Great news for digital restrictions management (DRM) opponents everywhere, HDCP has been broken! HDCP is basically the encryption used along HDTV lines, which prevents unauthorized receivers from viewing content. Since the crack, HDCP no longer guarantees that participating devices are licensed, because a maker of unlicensed devices can use a key generator to create mathematically correct public/private key pairs. If you’re wondering why said encryption is a bad thing, why should a cable that you owned, connected from a box you own to a display you own have its content encrypted so that you can’t record it?

I can’t believe this crazy person burning copies of the Qur’an has so many followers… I know its their right, but this is really going to trash the view of the US worldwide.

“Where they have burned books,
they will end in burning human beings.”
-Heinrich Heine

Voting

Posted: September 6, 2010 in How the world should work, Politics

We all have our issues with the people in office (or at least all of us with a brain). My issue is with the ACTA treaty, it’s basically an uber-draconian international crackdown (being largely supported by the united states and its backwards copyright system) on sharing anything computer related with your friends. It may or may not be too late, but I beg of you: When you go to the polls in November, if your senator choices are marked as incumbent, democrat or republican, vote them out. You may think there’s a difference between the two parties: there is not. Both are composed largely of greedy corporate and lobbyist controlled bastards. There are a few diamonds in the rough, but we desperately need a 100% new senate.

Diaspora

Posted: August 29, 2010 in Computers, How the world should work

Diaspora is a new project that’s coming along on the 15th as an alternative to the popular social networking platforms, namely facebook. There are some huge differences between this and almost every other social networking site in existance. Such as:

1. Decentralization. This is the big one. On traditional social networking sites, your information is stored on the site’s centralized servers. Besides the fact that one breach can compromise everyone, it also means that the company controls everyone’s data entirely. Diaspora does things differently: you download the client software and all the data for your page is hosted on your computer exclusively.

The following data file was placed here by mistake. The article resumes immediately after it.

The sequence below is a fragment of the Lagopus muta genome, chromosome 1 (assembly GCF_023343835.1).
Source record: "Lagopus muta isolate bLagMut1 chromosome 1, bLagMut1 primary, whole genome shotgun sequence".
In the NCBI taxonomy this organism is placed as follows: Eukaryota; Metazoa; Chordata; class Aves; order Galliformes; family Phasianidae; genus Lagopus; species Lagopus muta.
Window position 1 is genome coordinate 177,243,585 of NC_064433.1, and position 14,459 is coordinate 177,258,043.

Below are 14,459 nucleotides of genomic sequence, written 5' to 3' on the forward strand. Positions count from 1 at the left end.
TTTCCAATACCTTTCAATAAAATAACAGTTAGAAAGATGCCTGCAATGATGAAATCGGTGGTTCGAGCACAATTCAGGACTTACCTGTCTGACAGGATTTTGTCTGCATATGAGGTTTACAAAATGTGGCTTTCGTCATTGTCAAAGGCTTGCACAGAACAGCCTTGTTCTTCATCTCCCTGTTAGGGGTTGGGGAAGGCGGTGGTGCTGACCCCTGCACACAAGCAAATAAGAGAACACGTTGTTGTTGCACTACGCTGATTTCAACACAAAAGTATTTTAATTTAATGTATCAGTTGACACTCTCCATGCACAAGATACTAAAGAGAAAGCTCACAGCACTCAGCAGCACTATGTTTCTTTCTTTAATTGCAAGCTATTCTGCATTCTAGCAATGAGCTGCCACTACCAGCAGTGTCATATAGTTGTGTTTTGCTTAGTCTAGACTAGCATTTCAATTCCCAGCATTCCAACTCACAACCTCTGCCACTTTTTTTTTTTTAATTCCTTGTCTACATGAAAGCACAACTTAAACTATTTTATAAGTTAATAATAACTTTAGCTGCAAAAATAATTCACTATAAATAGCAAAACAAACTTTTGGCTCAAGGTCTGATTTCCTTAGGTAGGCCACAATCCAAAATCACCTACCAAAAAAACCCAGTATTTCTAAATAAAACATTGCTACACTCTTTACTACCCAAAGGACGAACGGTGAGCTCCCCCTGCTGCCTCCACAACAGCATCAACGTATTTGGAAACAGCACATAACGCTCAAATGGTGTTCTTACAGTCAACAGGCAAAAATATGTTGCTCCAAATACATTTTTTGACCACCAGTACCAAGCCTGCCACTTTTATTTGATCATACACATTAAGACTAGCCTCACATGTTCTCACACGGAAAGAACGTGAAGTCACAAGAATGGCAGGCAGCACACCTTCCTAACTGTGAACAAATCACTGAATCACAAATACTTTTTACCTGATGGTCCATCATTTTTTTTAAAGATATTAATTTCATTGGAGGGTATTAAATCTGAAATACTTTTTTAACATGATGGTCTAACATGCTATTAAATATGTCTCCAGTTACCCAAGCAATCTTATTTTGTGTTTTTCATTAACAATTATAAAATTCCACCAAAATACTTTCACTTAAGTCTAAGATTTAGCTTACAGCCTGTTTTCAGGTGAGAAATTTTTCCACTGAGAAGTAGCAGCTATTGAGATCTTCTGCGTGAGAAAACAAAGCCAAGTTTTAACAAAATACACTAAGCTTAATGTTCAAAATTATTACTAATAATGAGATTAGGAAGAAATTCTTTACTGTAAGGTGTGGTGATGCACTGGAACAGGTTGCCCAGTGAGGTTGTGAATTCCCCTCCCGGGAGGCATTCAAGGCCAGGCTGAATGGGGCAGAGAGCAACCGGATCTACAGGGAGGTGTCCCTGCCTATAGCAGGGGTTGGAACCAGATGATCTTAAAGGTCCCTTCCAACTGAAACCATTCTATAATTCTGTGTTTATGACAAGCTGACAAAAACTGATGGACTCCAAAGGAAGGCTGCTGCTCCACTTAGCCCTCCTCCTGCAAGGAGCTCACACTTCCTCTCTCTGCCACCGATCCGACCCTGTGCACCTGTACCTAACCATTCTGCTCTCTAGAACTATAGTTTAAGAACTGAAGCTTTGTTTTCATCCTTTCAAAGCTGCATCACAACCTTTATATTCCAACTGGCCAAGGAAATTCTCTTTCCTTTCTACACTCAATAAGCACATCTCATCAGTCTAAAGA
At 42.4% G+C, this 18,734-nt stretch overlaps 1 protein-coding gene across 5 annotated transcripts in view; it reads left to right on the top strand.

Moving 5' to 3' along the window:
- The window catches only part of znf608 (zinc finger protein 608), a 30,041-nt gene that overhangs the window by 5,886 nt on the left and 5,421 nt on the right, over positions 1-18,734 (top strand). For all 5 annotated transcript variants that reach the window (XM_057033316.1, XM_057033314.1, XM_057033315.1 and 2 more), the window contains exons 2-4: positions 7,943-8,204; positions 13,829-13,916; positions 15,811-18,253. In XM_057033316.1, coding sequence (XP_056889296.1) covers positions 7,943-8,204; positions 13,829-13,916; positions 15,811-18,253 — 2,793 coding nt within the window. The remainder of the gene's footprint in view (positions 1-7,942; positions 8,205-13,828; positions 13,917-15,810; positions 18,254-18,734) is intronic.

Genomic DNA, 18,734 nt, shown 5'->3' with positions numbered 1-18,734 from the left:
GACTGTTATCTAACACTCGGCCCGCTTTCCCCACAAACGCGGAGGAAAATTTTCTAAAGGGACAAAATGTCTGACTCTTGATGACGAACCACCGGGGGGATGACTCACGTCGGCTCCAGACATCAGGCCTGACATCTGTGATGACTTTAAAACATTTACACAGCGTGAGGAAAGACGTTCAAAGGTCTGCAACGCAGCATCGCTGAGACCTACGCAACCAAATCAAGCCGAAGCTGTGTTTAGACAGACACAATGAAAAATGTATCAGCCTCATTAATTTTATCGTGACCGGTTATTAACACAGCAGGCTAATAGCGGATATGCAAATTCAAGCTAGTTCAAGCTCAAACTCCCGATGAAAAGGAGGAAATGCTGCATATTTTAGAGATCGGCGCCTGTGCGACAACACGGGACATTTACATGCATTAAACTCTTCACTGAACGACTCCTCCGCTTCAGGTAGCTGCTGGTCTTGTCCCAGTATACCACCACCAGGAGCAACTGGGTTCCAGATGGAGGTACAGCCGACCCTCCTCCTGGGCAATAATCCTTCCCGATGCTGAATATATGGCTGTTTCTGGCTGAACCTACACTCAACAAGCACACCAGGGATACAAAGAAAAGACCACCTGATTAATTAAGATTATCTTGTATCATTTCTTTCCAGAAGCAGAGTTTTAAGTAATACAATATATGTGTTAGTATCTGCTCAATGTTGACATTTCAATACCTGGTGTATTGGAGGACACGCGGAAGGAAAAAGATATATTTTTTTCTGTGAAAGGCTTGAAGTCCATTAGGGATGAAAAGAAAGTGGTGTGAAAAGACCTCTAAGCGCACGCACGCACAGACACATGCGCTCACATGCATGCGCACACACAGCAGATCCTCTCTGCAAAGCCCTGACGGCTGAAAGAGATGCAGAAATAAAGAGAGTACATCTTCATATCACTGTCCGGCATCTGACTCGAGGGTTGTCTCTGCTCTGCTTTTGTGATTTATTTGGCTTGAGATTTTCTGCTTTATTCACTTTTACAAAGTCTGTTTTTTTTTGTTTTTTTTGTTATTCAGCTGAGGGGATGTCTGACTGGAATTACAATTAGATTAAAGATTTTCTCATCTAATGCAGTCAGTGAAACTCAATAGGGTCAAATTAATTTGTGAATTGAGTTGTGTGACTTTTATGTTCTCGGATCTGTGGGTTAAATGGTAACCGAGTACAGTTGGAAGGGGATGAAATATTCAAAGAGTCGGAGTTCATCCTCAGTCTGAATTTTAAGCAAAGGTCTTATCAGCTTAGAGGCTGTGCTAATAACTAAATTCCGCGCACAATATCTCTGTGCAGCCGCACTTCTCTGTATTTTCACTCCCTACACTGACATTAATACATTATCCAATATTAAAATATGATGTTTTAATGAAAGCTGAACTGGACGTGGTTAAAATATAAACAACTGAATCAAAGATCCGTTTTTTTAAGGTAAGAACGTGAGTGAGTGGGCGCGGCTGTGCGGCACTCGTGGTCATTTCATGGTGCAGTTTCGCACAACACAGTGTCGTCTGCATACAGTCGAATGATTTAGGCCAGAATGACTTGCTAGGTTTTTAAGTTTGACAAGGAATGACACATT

2. Free/Open source software. Basically you can look at and modify all the code, and make your diaspora experience unique. Additionally, you can send the modified code to the maintainers for a possibility of it being integrated into the next version. This also helps with extensibility.

3. Privacy. In the wake of facebook, privacy is a major concern for the creators of diaspora; its the major selling point so to speak. All messages are sent directly from your computer to the computers of the friend(s) on the receiving end. They are also encrypted for additional security. To quote their video (paraphrasing a bit): “When we talk to each other, we talk directly. We don’t send our message to a central hub that passes it on to our friend. Why should social networking be any different?”

From what I’ve read, the only main difference in the setup would be that you have to download a client versus web browser access, unfortunately however, that might be something that kills the service for a lot of people. By the way, just a tip for windows users: be cautious, but the majority of files you download from legitimate sites are totally harmless. Don’t be a windows security freak, live a little.

Anyway, it looks like diaspora has a bright future ahead, with possible features including voice chat service, open ID integration and an IM protocol. I’m interested in contributing code and/or making extensions for the first and last, as well.

Annoyance

Posted: August 29, 2010 in Computers, How the world should work

Something that annoys me greatly is when the media calls script kiddies ‘hackers’. A hacker is a person who is great with computers in general knows quite a lot about what’s going on behind the scenes, and is usually a coder. A cracker is basically a hacker focused on cracking into systems. A script kiddie (derogatory term) is a kid who uses pre-built tools to carry out attacks and is usually not much more knowledgeable about computers than your average user, though they think they’re epic hackers. Please do not confuse the terms, hacker is a compliment.